[arin-discuss] Status of realigning the IPv6 fee structure?
kevinb at thewire.ca
Wed Mar 14 23:10:36 EDT 2012
I wanted to chime in on a couple of items.
1) When selecting the correct allocation size for IPv6 you are looking at forecasting a minimum of 5 years out. The allocation size
you choose is not what is needed today but what you will need years from now. This is in sharp contrast to IPv4 which at most is
a 12 month forecast. This to me is one of the key issues that are jumping ISP's from the X-SMALL to SMALL category.
2) We are missing critical data in being able to see the whole picture. If we go on the premise that ARIN wishes to be revenue neutral
with IPv6 then we need to know how many ISP's are in the categories. It will take X number of years before IPv4 use lowers and moves
companies into lower tier category (I really don't see being less than 5-8 years). If that is the case then you could bill people based on there
IPv4 allocation and at such time as the pendulum swings ARIN could revise the fee schedule to account for the loss.
3) The initial allocation size for IPv6 and what is suggested as the correct end user assignment have been moving targets. As an example if the
fee structure was set to be based on each end user getting a /64 or a /56 then a /32 as small or medium makes sense. If you are reserving a /48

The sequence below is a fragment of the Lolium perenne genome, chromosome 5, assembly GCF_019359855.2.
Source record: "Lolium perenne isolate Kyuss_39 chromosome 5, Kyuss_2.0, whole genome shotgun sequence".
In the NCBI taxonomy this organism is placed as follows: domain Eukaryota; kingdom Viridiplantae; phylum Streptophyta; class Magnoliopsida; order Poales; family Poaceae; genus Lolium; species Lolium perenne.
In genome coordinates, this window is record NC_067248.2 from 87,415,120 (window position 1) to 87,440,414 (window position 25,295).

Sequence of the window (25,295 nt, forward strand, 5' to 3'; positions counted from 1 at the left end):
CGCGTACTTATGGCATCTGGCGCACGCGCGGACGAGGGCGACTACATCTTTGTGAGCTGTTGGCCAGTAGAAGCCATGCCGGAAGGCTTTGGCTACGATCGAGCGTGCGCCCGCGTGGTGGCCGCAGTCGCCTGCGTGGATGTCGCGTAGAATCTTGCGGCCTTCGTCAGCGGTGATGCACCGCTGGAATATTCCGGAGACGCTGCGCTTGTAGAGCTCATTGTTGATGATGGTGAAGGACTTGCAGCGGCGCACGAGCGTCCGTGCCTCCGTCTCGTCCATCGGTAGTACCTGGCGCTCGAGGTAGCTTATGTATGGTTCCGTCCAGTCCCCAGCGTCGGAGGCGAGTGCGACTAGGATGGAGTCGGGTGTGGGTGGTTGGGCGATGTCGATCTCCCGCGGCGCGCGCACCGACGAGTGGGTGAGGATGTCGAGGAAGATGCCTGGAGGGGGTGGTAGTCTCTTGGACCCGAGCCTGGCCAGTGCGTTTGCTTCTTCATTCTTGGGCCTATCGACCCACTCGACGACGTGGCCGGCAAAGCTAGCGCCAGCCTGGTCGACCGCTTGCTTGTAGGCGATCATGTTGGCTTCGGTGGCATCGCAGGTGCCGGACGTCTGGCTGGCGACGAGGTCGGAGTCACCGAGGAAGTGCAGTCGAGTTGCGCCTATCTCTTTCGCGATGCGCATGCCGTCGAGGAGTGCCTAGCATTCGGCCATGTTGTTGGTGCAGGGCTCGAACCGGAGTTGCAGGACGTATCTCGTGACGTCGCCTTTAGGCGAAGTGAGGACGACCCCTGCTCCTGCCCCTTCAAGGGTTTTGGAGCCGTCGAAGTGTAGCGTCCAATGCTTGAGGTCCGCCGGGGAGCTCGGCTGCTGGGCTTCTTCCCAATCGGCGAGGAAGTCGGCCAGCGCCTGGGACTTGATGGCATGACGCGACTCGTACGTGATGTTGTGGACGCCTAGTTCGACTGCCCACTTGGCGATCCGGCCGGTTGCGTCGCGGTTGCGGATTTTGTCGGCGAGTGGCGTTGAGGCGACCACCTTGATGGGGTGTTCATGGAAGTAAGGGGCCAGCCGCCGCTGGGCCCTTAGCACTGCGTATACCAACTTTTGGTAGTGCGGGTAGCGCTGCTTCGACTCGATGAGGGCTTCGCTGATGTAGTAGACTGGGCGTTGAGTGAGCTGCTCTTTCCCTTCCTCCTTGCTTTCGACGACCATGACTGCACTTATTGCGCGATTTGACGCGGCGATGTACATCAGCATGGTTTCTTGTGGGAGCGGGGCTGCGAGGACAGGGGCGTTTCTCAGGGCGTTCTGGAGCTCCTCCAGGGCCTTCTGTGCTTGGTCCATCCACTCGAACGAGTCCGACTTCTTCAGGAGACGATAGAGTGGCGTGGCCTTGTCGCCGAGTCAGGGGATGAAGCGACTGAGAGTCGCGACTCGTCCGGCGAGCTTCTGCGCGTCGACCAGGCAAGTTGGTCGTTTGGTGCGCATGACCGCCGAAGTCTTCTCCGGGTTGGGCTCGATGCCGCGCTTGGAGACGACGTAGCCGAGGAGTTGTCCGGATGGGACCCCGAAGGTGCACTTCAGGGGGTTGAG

for each end user as seems to be the current trend then you are already significantly lowering the number of customers you would fit into that /32.
I truly believe that /32 should be set to X-Small and that once ARIN see's revenue loss it can adjust accordinly based on the /36 use concept that David
made earlier. That would put the change out years into the future and has the benefit of only happening at a time when the pendulum swing will have
occurred and IPv6 will not be an optional endevaour as some of the smaller companies are seeing it as.
T 416.214.9473 x31
kevinb at thewire.ca
> -----Original Message-----
> From: arin-discuss-bounces at arin.net [mailto:arin-discuss-
> bounces at arin.net] On Behalf Of Josh Coleman
> Sent: Wednesday, March 14, 2012 10:00 PM
> To: David Farmer
> Cc: arin-discuss at arin.net
> Subject: Re: [arin-discuss] Status of realigning the IPv6 fee structure?
> I also agree with the below statement. I think it is very clear and precise to
> the point and not punish ISP's for rolling out IPv6 when the financial incentive
> is just not there.
> Josh Coleman
> Chief Architect
> Cell +1 510.585.6534
> Work +1 415.294.2240 X1010
> Email: jcoleman at centauricom.com
> > On 3/14/12 20:11 CDT, Jesse D. Geddis wrote:
> >> On Mar 14, 2012, at 5:57 PM, "Brent Sweeny"<sweeny at indiana.edu>
> >>> I like this suggestion. it has good combinations of incentives for
> >>> the right Good Behaviors, what seem like reasonable charges, and a
> >>> reasonable sunset.
> >>> Brent Sweeny, Indiana University
> >>> On 3/14/2012 7:05 PM, David Farmer wrote:
> >>>> On 3/14/12 16:26 CDT, Robert Marder wrote:
> >>>>> I would agree with this.
> >>>>> The smallest allocation available to ISP's under IPv4 (the /22)
> >>>>> should cost the same as the smallest allocation available to ISP's
> >>>>> under
> >>>>> IPv6
> >>>>> (the /32).
> >>>>> That just seems like common sense to me.
> >>>>> Changing the smallest allocation available under IPv6 isn't very
> >>>>> fair to those that adopted IPv6 early - early adopters shouldn't
> >>>>> be stuck with higher fees because the goal posts were moved.